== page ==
spontaneous ignition

Spontaneous combustion

Spontaneous combustion is a type of combustion which occurs without an external ignition source.

How spontaneous combustion occurs

  1. A substance with a relatively low ignition temperature begins to release heat, which may occur in several ways, such as oxidation or fermentation.
  2. The heat is unable to escape, and the temperature of the material rises
  3. The temperature of the material rises above its ignition point
  4. Combustion begins, if sufficient oxygen is present.

Pyrophoric substances

The element sodium is an example of a pyrophoric material which can undergo a kind of spontaneous (and potentially very violent) explosion when exposed to oxygen, water, or moisture in the air. Pyrophoric substances have an autoignition temperature below room temperature and often require mere contact with air or water in order to spontaneously ignite. A characteristic of pyrophoric materials is also their large specific surface of contact with air. The Nickel of Raney is pyrophoric because of the very fine size of its particules.

Some materials which can spontaneously combust

  • Haystacks and unprocessed cotton may self-ignite because of heat produced by bacterial fermentation.
  • Grain dust in a hot metal silo can explode violently, destroying the structure.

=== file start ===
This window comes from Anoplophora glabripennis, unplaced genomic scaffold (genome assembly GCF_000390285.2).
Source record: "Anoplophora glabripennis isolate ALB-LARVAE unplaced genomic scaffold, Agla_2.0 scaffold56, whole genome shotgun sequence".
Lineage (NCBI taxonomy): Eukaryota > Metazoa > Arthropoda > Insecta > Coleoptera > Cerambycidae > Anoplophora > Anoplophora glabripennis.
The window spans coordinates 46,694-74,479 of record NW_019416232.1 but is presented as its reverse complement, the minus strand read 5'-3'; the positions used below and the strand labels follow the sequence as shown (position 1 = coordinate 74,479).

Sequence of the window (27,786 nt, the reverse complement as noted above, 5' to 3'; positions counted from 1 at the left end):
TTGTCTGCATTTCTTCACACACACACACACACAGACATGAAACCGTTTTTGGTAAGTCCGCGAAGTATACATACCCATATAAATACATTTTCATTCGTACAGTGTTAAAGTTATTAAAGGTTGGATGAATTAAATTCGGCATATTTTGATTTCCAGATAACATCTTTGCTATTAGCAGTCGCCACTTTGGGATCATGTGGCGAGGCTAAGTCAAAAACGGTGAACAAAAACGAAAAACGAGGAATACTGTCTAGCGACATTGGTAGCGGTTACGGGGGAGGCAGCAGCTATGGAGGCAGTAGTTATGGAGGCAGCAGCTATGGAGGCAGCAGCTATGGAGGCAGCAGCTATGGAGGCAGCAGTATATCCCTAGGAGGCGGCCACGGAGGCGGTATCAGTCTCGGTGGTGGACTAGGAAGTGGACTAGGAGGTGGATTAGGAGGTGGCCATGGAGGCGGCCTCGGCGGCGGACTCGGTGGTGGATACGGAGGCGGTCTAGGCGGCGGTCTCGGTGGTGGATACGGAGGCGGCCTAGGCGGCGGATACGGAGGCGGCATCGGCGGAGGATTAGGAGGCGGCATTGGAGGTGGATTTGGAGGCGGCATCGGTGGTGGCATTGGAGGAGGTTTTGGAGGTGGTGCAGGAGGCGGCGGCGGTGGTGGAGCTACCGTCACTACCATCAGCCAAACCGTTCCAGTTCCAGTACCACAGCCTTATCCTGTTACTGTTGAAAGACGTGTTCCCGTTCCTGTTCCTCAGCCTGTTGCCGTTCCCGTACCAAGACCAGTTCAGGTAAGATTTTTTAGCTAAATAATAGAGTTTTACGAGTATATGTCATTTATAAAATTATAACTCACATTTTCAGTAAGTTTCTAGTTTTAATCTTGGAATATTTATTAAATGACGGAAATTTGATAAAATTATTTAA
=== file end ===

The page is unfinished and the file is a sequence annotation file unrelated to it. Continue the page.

• Boiled linseed oil in a partially confined space (such as a pile of oil-soaked rags left out in an uncovered container) can oxidize leading to a buildup of heat and thus ignition.
  • Coal can spontaneously ignite when exposure to oxygen causes it to react and heat up when there is insufficient ventilation for cooling.
  • Pyrite oxidation is often the cause of coal spontaneous ignition in old mine tailing.
  • Pistachio nuts are highly flammable when stored in large quantities, and are prone to self-heating and spontaneous combustion.
  • People have also been reported as spontaneously combusting. However the phenomenon is not considered true spontaneous combustion, as it is largely attributed to the wick effect, whereby an external source of fire ignites nearby flammable materials and human fat.


In general practice, the threat of spontaneous combustion can be substantially reduced by placing the material in a tightly confined, self-closing disposal container (thus greatly limiting the supply of oxygen or water vapor), or submerging it in a fluid which smothers the reaction before it can begin. Depending on the hazard, this protective fluid may be water, kerosene (especially for a reactive metal such as sodium, which ignites upon contact with water) or an inert gas such as nitrogen or argon.

See also

  • Combustion.
  • Backdraft: spontaneous ignition of hot gases produced by incomplete combustion of flamable materials in a poorly ventilated room (pyrolysis gases) when oxygen is suddently admitted into the system.
  • Flashover: similar to backdraft but occurs without sudden ventilation.
  • Spontaneous human combustion.


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